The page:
This was a no-win situation, because the local Muslims seemed to be exactly what the local residents feared, namely, narrow-minded foreigners who should have “gone home to where they belonged”. When a neighborhood leader across the street wanted to greet the Muslims while they were building the mosque, the imam refused to let her in, because the Wahhabi religion prohibits non-Muslims where they do not belong, namely, in anything reserved exclusively for Muslims. Unfortunately, to compound the problem, the local Muslims claimed to be not Wahhabis but representatives of the Muslim Brotherhood, who oppose the Wahhabis. In the eyes of most “informed” Americans at the time, the Ikhwan or Muslim Brotherhood represented a revolutionary form of Muslim political activism that arose as a modernist reaction to the secularist West but claimed to represent traditional Islam. The Muslim denial that the mosque was a Wahhabi encroachment was regarded as typical Muslim hypocrisy supposedly justified by the Shi’a doctrine of taqiya or dissimulation, which, in turn, supposedly is designed to infiltrate and overthrow the government wherever Muslims have decided to take over a country.
At the time, I supported the local neighborhood leader in addressing parking problems in order to persuade her to drop her suit against further construction of the mosque, and I even went further by offering to buy her property and house across the street and give her a cut in the parking fees from the construction of an office building and five-story parking facility on her former property. She accepted this enthusiastically, even though I had no authority to make the offer, which I dreamed up out of thin air on the spur of the moment. The mosque was built, but we never bought her property, because eventually she just wanted to get away from the Muslim threat.
This was almost twenty years ago. Most Muslims have wised up since then and now understand what it means to be an American, but the old history and the environment since 9/11 and Fort Hood and now in Europe still dominates politically. I would estimate that a vote against building minarets in America would succeed even more so than it did in Switzerland and might even win in a campaign to add a similar prohibitory amendment to the American Constitution, as is the case now in Switzerland.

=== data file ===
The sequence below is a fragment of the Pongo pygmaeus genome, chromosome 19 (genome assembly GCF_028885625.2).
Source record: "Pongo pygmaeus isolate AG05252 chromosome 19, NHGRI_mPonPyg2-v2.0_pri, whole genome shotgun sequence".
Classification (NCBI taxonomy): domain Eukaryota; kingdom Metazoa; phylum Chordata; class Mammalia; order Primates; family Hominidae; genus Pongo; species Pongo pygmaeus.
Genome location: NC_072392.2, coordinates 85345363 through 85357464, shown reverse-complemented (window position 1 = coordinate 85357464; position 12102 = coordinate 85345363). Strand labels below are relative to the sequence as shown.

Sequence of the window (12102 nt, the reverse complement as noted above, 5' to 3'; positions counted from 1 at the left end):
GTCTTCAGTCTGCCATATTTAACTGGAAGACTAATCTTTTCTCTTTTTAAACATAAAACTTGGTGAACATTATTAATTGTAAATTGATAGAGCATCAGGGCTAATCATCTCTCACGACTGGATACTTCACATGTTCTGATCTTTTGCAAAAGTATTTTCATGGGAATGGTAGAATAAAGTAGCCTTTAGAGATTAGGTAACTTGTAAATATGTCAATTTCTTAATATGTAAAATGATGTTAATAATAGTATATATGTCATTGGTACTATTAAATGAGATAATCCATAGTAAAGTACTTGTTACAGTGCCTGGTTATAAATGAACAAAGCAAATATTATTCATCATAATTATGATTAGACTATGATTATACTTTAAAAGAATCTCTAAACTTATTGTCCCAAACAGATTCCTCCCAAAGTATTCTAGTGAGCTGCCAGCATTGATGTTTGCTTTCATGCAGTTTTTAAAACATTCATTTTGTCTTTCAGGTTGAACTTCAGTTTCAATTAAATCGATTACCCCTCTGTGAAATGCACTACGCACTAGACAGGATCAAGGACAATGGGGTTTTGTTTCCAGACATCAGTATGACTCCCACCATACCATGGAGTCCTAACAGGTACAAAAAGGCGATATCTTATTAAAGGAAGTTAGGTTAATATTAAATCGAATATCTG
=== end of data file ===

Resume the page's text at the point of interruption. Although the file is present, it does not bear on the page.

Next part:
The third problem, so far only a potential one, is that Muslim outrage over the ban on building a minaret next to a mosque might trigger similar votes in other countries and result even in the prohibition of building mosques altogether.
The challenge both by and to Muslims is indicated by the response to my advocacy of a Fourth World War against extremists, including Muslims. This is highly unpopular among Muslims, because I thereby appear to be joining the Islamophobes who invented the term “Fourth World War.” In fact, I am inviting them to join Muslims in fighting Muslim extremists whose actions are understandable but un-Islamic and therefore are a threat to everyone, including themselves.
The low road of condemnation, however, does not get us very far and is inferior to the high road, which is to emphasize the positive in Islam and every world religion as the best way to counter extremism. The Prophet Muhammad, salla Allahu ‘alayhi wa salam, as I remember, once shocked his listeners by saying, in true Sufi style, that one should support the wrongdoers. When his listeners were shocked, he explained that one should support the wrong doers by showing them what is right. This is what the Fourth World War should be all about. Our challenge is to recruit Muslims and others to join us in a Fourth World War against the extremists of every tribe who are now caught in a bottle like scorpions with no alternative but to destroy each other.